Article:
Hybrids that maintain the parental chromosome number (homoploid hybrid speciation) and are fertile, are uncommon in plants and unknown in animals. In November 29 Science, Duncan Greig and colleagues at The Galton Laboratory, University College London, UK, show that homoploid hybrid speciation can easily occur between two experimental populations of yeast and the resulting hybrids are fertile (Science, 298:1773-1775, November 29, 2002).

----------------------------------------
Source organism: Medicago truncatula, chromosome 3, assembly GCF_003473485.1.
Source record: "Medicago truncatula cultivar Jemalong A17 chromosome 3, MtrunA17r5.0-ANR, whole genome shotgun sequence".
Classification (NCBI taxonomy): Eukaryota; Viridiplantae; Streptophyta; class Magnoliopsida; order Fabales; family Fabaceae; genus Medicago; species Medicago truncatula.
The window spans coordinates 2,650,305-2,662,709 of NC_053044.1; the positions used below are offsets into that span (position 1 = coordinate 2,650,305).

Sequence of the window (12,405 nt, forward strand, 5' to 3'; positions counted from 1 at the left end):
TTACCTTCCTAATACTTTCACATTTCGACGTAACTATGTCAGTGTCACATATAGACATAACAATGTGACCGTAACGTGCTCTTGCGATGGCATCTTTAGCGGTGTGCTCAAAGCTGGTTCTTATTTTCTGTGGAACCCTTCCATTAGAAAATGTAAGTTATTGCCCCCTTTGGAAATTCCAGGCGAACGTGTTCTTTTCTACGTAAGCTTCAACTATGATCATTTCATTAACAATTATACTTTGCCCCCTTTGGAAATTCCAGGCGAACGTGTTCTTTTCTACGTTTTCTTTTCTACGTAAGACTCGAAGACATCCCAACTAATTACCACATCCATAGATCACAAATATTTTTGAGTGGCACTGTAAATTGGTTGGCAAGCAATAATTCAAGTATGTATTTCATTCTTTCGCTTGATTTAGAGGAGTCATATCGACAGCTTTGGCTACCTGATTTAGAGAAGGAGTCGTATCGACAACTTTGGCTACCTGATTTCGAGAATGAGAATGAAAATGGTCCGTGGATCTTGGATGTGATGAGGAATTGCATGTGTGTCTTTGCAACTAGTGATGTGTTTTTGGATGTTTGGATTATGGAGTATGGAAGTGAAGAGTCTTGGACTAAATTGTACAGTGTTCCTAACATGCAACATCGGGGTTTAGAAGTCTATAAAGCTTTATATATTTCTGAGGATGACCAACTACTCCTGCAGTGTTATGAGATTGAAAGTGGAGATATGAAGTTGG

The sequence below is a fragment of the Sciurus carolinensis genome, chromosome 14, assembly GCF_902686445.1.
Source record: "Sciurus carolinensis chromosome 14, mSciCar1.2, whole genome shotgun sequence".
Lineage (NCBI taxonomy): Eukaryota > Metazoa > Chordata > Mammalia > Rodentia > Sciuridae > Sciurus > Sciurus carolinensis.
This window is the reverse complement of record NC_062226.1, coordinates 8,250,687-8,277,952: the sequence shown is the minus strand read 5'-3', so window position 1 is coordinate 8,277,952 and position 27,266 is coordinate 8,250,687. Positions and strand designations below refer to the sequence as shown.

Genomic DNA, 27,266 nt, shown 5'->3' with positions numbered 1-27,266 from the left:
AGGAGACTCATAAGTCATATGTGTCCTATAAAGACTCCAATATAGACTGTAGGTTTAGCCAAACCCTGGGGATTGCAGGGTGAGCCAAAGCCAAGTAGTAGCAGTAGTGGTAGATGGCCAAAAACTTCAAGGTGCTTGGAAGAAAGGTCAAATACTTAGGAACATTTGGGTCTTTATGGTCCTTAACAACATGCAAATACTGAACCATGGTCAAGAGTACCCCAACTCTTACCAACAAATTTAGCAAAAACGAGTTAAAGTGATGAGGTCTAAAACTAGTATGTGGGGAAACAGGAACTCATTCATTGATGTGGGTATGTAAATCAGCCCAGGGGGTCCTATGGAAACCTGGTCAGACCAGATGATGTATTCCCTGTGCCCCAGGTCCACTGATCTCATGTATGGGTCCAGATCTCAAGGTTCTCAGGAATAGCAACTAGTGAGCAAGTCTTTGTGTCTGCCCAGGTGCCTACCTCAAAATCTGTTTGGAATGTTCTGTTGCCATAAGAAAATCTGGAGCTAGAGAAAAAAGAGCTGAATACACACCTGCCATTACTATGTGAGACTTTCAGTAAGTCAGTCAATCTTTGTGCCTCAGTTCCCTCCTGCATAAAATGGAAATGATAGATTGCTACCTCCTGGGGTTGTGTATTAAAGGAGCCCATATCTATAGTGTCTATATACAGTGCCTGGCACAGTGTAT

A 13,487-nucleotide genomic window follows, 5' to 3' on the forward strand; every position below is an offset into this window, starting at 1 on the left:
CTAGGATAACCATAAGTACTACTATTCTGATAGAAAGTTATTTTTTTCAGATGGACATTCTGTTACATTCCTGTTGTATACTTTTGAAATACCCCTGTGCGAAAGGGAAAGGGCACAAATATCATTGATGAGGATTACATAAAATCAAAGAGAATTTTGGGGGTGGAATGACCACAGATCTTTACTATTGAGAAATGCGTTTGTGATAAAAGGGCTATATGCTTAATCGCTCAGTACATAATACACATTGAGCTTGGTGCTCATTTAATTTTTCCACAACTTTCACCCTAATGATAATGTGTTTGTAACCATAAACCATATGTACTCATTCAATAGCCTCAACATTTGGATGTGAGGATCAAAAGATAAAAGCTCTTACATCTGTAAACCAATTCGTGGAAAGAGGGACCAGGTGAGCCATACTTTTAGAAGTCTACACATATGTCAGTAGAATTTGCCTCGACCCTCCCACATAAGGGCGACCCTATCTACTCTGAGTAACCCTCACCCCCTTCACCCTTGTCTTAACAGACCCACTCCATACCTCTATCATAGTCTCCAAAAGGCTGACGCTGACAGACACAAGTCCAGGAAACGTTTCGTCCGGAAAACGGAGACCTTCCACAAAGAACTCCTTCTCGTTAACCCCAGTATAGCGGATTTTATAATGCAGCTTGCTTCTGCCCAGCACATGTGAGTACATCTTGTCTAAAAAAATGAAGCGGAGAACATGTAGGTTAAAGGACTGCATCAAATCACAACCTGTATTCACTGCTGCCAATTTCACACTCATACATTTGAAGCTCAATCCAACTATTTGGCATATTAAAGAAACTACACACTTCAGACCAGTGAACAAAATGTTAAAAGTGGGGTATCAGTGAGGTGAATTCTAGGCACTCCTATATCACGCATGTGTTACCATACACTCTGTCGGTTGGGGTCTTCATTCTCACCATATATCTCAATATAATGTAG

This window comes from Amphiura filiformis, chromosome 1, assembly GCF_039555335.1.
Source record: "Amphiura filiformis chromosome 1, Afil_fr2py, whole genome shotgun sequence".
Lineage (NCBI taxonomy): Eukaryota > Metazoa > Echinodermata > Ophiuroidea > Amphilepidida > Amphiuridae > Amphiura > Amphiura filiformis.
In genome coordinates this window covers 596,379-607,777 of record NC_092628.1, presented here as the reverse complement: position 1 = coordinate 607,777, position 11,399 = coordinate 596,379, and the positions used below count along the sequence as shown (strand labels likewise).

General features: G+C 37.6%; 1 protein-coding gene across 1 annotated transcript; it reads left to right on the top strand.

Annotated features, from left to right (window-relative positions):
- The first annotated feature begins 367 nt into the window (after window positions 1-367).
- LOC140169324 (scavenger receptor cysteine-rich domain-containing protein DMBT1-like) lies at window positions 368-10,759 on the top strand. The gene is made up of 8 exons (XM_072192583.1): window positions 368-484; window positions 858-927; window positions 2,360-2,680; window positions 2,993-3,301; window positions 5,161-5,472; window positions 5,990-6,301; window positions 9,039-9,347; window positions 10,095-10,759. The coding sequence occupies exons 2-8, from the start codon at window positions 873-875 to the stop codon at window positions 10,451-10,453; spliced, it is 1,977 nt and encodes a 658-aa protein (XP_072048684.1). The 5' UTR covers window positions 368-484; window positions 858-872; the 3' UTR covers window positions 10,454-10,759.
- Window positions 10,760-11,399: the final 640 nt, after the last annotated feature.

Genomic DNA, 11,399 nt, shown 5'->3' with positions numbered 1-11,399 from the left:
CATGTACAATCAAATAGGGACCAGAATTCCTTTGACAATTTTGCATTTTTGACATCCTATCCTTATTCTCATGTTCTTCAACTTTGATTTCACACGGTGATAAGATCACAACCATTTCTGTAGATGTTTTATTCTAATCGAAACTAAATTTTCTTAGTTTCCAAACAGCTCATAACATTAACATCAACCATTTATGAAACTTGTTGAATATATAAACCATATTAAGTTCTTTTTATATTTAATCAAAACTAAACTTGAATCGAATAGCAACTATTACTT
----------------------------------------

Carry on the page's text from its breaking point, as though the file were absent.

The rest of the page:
Greig et al. used the ability of Saccharomyces gametes to divide and switch mating type to test the potential for instantaneous homoploid hybrid speciation. They crossed S. cerevisiae and S. paradoxus and obtained 80 independent viable haploid gametes from their F1 hybrid offspring. They showed that the resulting hybrids had high self-fertility (about 82%), low fertility when backcrossed to either parental species (about 7.5%), and vigorous growth under different thermal environments. In addition, they observed extensive karyotypic changes (tetrasomy) in the hybrids,...

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